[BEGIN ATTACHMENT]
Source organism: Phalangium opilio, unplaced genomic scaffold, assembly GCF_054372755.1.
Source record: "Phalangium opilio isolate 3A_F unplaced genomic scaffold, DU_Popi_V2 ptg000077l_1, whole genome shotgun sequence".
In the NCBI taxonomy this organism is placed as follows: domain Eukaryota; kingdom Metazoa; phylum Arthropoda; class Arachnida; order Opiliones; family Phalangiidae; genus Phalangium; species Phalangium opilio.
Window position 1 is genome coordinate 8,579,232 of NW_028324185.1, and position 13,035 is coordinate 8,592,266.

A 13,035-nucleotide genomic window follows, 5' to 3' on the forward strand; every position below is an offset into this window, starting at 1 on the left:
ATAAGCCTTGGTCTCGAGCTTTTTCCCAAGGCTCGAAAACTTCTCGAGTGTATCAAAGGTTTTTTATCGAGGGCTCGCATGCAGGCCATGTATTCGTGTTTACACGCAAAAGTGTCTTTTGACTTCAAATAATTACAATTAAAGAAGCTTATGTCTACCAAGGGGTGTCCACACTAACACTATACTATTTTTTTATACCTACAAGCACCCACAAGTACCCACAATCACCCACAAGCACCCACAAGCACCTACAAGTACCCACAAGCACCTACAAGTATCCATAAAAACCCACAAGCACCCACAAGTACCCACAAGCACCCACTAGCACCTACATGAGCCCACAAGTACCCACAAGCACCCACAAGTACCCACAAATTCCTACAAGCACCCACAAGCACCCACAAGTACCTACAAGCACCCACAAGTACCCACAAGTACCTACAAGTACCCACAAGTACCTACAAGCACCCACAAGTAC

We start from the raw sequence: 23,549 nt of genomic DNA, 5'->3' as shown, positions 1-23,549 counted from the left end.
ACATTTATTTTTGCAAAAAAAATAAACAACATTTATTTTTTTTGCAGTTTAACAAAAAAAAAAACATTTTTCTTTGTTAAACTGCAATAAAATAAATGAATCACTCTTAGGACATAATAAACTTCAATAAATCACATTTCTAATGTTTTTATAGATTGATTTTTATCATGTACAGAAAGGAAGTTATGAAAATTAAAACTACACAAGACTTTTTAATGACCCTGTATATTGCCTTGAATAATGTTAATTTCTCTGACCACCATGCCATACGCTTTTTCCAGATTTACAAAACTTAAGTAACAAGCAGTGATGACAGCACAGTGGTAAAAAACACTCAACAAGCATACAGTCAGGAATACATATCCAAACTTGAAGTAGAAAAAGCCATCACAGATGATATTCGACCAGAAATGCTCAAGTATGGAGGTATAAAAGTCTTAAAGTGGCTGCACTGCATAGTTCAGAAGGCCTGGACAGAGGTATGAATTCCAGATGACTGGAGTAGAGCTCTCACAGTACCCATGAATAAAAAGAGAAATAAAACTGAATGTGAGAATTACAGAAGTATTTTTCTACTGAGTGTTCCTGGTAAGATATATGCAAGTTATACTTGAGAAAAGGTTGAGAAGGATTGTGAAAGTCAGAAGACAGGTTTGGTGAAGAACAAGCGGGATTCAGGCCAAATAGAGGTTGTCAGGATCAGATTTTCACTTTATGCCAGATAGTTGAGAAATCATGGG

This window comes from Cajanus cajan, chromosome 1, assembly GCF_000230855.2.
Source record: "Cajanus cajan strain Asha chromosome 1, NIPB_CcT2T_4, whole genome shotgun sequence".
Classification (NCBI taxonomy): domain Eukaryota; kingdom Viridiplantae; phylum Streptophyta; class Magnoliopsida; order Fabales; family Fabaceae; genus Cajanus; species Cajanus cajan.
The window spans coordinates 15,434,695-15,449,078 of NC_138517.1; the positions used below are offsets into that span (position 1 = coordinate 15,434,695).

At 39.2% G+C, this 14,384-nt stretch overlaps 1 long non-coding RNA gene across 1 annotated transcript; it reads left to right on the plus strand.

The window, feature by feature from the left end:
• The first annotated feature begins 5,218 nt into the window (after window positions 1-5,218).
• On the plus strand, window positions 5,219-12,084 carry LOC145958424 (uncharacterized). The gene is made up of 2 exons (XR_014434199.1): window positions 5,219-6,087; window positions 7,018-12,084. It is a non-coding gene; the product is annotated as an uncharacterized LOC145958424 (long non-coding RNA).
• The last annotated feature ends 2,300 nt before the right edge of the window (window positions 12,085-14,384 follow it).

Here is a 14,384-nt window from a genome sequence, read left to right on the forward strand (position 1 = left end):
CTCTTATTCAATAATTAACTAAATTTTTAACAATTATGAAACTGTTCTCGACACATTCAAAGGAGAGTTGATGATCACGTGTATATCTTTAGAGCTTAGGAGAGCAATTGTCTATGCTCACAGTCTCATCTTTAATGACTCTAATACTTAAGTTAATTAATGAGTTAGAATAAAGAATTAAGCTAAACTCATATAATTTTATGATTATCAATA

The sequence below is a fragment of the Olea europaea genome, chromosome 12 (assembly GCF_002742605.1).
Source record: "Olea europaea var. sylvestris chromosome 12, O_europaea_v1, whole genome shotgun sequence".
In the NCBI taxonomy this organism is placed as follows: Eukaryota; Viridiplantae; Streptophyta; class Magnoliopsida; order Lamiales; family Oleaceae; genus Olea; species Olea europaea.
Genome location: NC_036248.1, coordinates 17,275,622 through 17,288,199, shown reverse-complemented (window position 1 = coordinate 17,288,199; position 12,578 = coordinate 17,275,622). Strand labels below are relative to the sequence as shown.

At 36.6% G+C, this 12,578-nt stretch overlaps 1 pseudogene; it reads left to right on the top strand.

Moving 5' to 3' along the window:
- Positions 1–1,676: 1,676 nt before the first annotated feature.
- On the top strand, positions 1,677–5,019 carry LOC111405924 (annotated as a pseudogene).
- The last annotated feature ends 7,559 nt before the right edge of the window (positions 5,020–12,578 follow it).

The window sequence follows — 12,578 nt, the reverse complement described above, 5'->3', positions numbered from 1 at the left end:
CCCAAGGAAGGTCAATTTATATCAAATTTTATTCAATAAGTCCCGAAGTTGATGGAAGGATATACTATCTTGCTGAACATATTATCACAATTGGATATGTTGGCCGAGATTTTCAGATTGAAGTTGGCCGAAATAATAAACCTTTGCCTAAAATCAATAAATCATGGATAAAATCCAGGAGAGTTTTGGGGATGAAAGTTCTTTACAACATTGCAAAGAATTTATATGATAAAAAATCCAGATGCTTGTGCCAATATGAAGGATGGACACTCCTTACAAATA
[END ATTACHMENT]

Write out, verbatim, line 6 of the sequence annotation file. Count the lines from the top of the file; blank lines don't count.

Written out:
ATAAGCCTTGGTCTCGAGCTTTTTCCCAAGGCTCGAAAACTTCTCGAGTGTATCAAAGGTTTTTTATCGAGGGCTCGCATGCAGGCCATGTATTCGTGTTTACACGCAAAAGTGTCTTTTGACTTCAAATAATTACAATTAAAGAAGCTTATGTCTACCAAGGGGTGTCCACACTAACACTATACTATTTTTTTATACCTACAAGCACCCACAAGTACCCACAATCACCCACAAGCACCCACAAGCACCTACAAGTACCCACAAGCACCTACAAGTATCCATAAAAACCCACAAGCACCCACAAGTACCCACAAGCACCCACTAGCACCTACATGAGCCCACAAGTACCCACAAGCACCCACAAGTACCCACAAATTCCTACAAGCACCCACAAGCACCCACAAGTACCTACAAGCACCCACAAGTACCCACAAGTACCTACAAGTACCCACAAGTACCTACAAGCACCCACAAGTAC